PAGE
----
Figure 3. Number of genes encoding proteins that are locally secreted in female reproductive system, categorized according to tissue distribution. Categories include: detected in all, defined as n=100%; detected in many, defined as 31%=< n <100%; detected in some, defined as 1< n <31%; detected in single defined as single n=1; and not detected, n=0.
Origin of proteins locally secreted in the female reproductive system
The analysis of gene expression showed that most tissue enriched proteins annotated as locally secreted in the female reproductive system are produced in the placenta (n=19), breast (n=5) or fallopian tube (n=2) (Figure 4). It should be noted that proteins specific to a certain tissue or cell types not available to the Human Protein Atlas project might appear as being enriched in tissues different from what is expected. For example, oocytes are few in relation to the total number of cells in the ovary. Furthermore, the ovary samples used in the expression level analysis are mainly derived from infertile women that lack oocytes, meaning that the final amount of oocytes sometimes may be too small in order for oocyte-specific mRNA to be detected. One example is ZP2, a likely oocyte-specific protein, which in available data was found to be tissue enriched in the brain.
Examples of secreted proteins in the female reproductive system
The main purpose of the breast is to provide nutritious milk for infants. CSN2 and CSN3 are members of the casein family and are principal proteins in mammalian breast milk. LALBA is required for lactose synthesis by forming the regulatory subunit of lactose synthetase. CSN2, CSN3 and LALBA are specifically expressed during pregnancy due to hormonal changes, which induce morphological alterations in inactive mammary glands in order to activate them and thus provide milk for infants.
The main function of the placenta is to connect the developing fetus to the mother via the umbilical cord to the uterine wall. The main cellular components of the highly vascularized placenta are trophoblasts, decidual cells, endothelial cells and primitive mesenchymal cells. An example of a secreted protein expressed in syncytiotrophoblasts includes KISS1, a stimulator of gonadotropin secretion. Extravillous trophoblasts are formed when cytotrophoblasts proliferate to form anchoring villi that attach to the uterine wall, and migrate into the decidua. An example of a secreted protein expressed in extravillous trophoblasts is PAPPA2, which is believed to be a local regulator of insulin-like growth factor.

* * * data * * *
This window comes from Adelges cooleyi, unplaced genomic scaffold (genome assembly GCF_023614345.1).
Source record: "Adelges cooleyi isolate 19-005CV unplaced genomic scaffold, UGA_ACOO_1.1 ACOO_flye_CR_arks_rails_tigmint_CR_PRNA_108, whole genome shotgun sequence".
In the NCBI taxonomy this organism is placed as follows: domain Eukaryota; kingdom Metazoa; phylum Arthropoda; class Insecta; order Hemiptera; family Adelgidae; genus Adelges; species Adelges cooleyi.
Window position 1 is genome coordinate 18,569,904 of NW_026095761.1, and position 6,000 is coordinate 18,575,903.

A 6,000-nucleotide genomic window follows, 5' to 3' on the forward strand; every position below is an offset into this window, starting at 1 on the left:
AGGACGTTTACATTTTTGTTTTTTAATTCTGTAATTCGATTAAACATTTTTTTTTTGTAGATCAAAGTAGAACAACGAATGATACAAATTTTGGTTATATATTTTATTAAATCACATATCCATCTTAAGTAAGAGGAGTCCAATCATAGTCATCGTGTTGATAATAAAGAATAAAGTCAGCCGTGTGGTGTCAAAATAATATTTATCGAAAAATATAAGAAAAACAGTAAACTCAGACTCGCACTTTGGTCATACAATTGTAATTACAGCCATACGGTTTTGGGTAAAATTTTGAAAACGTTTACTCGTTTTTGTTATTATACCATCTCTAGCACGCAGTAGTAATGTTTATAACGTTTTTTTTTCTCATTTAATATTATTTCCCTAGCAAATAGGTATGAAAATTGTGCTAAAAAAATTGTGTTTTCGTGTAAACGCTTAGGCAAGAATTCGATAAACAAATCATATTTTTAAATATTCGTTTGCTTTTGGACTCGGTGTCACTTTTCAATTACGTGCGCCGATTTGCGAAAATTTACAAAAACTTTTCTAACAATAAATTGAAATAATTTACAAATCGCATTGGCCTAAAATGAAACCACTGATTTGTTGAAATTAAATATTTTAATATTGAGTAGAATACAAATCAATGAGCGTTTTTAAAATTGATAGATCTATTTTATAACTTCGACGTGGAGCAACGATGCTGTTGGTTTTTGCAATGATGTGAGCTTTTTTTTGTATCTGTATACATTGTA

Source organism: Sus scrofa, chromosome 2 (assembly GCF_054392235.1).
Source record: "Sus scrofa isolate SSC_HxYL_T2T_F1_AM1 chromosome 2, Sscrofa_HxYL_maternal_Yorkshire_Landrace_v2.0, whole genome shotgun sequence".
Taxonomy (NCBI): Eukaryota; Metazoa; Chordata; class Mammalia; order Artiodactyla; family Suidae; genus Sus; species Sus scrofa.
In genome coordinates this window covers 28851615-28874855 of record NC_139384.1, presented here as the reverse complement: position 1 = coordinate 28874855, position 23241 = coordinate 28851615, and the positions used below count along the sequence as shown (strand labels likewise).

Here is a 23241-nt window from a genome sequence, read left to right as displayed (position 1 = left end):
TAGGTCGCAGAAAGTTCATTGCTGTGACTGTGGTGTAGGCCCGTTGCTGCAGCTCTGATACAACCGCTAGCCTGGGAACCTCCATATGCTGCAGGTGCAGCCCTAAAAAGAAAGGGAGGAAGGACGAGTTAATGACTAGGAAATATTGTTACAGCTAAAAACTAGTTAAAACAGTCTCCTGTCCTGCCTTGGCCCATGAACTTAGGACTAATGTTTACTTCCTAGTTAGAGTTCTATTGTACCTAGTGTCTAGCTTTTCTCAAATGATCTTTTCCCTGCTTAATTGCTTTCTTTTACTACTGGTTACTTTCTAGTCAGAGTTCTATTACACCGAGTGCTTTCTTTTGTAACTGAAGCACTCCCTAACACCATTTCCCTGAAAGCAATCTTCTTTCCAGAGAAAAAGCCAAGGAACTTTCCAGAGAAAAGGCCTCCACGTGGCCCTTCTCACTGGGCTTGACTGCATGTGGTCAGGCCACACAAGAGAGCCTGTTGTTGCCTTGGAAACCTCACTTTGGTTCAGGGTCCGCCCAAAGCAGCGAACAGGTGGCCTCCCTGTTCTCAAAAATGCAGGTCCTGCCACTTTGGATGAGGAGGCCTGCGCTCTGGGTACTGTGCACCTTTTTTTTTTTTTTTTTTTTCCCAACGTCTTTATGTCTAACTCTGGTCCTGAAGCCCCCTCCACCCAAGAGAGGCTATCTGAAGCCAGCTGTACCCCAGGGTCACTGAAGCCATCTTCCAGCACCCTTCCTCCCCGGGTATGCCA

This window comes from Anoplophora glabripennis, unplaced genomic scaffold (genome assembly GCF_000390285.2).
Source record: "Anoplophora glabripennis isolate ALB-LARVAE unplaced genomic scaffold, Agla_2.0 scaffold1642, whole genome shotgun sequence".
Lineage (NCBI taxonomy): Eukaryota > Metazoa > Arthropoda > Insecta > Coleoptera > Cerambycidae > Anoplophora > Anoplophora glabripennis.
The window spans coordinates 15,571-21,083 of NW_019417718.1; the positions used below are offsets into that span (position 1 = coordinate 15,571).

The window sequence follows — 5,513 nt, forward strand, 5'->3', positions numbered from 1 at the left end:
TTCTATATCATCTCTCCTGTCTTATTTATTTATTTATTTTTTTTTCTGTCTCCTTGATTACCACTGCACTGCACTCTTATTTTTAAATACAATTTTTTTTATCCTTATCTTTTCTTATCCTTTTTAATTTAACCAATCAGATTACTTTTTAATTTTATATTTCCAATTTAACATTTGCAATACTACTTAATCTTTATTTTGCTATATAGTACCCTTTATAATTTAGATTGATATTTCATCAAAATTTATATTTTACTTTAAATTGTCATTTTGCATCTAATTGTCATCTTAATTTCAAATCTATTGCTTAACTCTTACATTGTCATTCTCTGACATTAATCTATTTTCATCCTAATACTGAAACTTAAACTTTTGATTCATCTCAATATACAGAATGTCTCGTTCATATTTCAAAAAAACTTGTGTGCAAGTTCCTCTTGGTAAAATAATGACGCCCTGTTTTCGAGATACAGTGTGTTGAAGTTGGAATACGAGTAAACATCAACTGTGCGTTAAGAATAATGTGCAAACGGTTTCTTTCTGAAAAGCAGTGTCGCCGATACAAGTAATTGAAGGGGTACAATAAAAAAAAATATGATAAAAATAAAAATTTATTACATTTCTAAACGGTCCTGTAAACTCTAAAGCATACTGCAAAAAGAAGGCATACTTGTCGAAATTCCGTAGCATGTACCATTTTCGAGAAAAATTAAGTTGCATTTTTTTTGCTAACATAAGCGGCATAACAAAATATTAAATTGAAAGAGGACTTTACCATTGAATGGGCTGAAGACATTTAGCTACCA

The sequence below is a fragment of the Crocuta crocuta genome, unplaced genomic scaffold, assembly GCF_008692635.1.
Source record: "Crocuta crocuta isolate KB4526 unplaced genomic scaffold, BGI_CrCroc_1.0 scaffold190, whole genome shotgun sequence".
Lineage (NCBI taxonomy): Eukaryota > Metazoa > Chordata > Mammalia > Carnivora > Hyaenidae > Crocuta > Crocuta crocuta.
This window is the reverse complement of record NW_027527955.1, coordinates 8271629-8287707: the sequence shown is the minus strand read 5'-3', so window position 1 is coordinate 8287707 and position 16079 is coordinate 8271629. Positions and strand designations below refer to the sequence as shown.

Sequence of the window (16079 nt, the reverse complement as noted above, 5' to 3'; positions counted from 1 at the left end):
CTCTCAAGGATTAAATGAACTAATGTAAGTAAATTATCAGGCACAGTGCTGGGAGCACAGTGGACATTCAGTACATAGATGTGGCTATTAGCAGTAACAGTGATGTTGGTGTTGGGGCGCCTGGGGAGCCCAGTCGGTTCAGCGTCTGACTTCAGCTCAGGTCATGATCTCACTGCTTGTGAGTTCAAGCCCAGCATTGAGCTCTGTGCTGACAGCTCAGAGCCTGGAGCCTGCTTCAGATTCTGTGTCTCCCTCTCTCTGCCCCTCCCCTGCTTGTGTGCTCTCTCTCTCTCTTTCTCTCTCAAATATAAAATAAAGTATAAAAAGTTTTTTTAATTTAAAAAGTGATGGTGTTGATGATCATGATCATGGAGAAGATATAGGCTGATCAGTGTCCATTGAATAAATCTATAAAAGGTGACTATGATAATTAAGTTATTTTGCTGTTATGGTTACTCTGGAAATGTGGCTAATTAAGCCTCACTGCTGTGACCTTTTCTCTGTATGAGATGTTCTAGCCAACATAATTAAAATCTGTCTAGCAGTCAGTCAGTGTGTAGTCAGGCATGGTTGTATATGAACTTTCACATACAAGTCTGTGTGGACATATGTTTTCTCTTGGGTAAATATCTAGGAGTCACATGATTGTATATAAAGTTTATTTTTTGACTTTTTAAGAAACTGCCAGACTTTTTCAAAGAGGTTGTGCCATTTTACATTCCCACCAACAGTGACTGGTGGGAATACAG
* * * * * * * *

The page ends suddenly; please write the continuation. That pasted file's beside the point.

The function of the ovary is to develop female germinal cells, oocytes, and to produce the hormones estrogen, testosterone and progesterone which are necessary for reproduction. Zona pellucida is an extracellular matrix that surrounds the oocyte and the early embryo, and is composed primarily of three or four glycoproteins with various functions during fertilization and preimplantation development. These glycoproteins include ZP3 and ZP4, which are believed to participate in the primary binding and induction of the sperm acrosome reaction.
The endometrium in fertile women undergoes hormone-driven cyclic regeneration, coarsely divided into a menstrual, a proliferative and a secretory phase. During the secretory phase, the remaining parts of the follicle transform into the corpus luteum which produces hormones that support the early pregnancy, or if the ovum is not fertilized, will atrophy leading to falling levels of hormones and the beginning of menstruation and a new cycle. A secreted protein expressed during the secretory phase is PAEP, a glycoprotein with essential roles in regulating a uterine environment suitable for the fertilization process and pregnancy.